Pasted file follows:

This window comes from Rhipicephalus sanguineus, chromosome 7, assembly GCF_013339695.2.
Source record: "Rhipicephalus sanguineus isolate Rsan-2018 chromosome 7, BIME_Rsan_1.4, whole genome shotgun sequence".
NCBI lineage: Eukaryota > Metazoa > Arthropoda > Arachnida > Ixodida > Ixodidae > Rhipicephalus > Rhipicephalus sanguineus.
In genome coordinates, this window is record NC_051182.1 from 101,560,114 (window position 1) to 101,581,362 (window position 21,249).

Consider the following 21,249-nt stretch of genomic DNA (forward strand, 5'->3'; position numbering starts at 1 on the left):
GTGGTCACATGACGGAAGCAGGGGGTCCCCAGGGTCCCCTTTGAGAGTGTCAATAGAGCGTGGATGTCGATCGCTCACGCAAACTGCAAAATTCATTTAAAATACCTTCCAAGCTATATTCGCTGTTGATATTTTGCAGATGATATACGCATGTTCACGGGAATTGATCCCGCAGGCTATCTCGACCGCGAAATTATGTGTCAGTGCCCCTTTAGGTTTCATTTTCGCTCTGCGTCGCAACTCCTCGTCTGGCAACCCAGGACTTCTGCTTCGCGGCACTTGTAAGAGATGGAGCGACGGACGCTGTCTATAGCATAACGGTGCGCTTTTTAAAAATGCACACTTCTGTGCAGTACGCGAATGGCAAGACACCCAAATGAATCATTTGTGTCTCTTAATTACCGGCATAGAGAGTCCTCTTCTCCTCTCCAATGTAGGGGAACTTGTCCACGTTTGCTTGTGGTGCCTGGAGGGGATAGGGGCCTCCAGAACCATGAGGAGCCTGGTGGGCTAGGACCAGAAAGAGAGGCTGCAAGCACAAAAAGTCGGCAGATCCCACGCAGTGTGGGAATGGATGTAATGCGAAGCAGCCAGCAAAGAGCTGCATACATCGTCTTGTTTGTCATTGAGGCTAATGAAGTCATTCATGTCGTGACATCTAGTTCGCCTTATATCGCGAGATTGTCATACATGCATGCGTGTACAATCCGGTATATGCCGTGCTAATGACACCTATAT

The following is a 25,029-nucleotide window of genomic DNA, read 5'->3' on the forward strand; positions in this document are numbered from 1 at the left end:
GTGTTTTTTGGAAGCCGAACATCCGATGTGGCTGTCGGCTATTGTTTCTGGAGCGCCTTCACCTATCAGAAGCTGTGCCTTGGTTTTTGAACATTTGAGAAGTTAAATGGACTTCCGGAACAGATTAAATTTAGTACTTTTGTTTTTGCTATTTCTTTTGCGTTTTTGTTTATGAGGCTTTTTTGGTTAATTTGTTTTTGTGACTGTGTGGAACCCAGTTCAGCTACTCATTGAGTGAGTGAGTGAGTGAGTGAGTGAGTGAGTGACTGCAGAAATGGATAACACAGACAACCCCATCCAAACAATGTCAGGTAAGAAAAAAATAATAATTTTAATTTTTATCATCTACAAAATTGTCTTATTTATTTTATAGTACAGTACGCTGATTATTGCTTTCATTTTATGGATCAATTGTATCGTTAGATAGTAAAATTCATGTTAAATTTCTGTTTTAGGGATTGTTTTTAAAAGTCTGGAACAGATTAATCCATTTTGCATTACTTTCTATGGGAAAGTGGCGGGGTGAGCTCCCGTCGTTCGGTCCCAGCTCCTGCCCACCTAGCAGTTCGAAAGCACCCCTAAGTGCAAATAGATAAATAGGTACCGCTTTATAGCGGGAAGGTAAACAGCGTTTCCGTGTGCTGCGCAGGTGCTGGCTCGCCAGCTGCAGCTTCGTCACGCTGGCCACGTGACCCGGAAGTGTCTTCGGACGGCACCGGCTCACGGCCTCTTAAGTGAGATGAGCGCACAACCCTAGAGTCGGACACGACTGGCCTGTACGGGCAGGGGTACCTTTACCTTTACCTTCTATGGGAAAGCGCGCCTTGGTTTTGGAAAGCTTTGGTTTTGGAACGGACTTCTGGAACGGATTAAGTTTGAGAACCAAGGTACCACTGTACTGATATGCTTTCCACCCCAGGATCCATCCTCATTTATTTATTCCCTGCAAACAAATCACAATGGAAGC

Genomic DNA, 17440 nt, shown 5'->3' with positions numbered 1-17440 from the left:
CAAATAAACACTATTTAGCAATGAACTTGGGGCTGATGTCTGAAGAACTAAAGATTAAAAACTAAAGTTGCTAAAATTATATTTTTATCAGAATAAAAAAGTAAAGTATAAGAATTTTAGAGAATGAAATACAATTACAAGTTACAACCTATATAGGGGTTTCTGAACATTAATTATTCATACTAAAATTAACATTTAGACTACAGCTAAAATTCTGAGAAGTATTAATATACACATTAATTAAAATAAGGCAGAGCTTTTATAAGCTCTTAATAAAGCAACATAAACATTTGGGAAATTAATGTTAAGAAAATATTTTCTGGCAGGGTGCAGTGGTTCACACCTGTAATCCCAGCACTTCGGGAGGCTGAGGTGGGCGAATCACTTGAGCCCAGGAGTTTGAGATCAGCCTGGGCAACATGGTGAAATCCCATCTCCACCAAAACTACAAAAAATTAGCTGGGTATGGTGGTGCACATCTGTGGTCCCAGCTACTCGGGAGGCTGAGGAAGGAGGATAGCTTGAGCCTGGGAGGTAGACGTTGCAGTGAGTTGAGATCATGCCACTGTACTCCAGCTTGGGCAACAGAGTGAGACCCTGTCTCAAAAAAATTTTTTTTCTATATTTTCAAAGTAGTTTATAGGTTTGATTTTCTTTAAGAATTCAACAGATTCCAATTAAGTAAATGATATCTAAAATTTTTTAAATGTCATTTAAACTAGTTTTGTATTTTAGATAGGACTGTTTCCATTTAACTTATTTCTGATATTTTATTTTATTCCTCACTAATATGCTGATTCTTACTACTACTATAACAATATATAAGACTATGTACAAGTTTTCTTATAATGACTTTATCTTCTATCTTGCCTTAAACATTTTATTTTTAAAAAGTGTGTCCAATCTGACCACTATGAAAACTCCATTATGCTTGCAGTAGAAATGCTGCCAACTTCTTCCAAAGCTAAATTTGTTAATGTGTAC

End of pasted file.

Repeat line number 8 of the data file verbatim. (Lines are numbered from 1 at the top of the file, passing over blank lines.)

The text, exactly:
GTGTTTTTTGGAAGCCGAACATCCGATGTGGCTGTCGGCTATTGTTTCTGGAGCGCCTTCACCTATCAGAAGCTGTGCCTTGGTTTTTGAACATTTGAGAAGTTAAATGGACTTCCGGAACAGATTAAATTTAGTACTTTTGTTTTTGCTATTTCTTTTGCGTTTTTGTTTATGAGGCTTTTTTGGTTAATTTGTTTTTGTGACTGTGTGGAACCCAGTTCAGCTACTCATTGAGTGAGTGAGTGAGTGAGTGAGTGAGTGAGTGACTGCAGAAATGGATAACACAGACAACCCCATCCAAACAATGTCAGGTAAGAAAAAAATAATAATTTTAATTTTTATCATCTACAAAATTGTCTTATTTATTTTATAGTACAGTACGCTGATTATTGCTTTCATTTTATGGATCAATTGTATCGTTAGATAGTAAAATTCATGTTAAATTTCTGTTTTAGGGATTGTTTTTAAAAGTCTGGAACAGATTAATCCATTTTGCATTACTTTCTATGGGAAAGTGGCGGGGTGAGCTCCCGTCGTTCGGTCCCAGCTCCTGCCCACCTAGCAGTTCGAAAGCACCCCTAAGTGCAAATAGATAAATAGGTACCGCTTTATAGCGGGAAGGTAAACAGCGTTTCCGTGTGCTGCGCAGGTGCTGGCTCGCCAGCTGCAGCTTCGTCACGCTGGCCACGTGACCCGGAAGTGTCTTCGGACGGCACCGGCTCACGGCCTCTTAAGTGAGATGAGCGCACAACCCTAGAGTCGGACACGACTGGCCTGTACGGGCAGGGGTACCTTTACCTTTACCTTCTATGGGAAAGCGCGCCTTGGTTTTGGAAAGCTTTGGTTTTGGAACGGACTTCTGGAACGGATTAAGTTTGAGAACCAAGGTACCACTGTACTGATATGCTTTCCACCCCAGGATCCATCCTCATTTATTTATTCCCTGCAAACAAATCACAATGGAAGC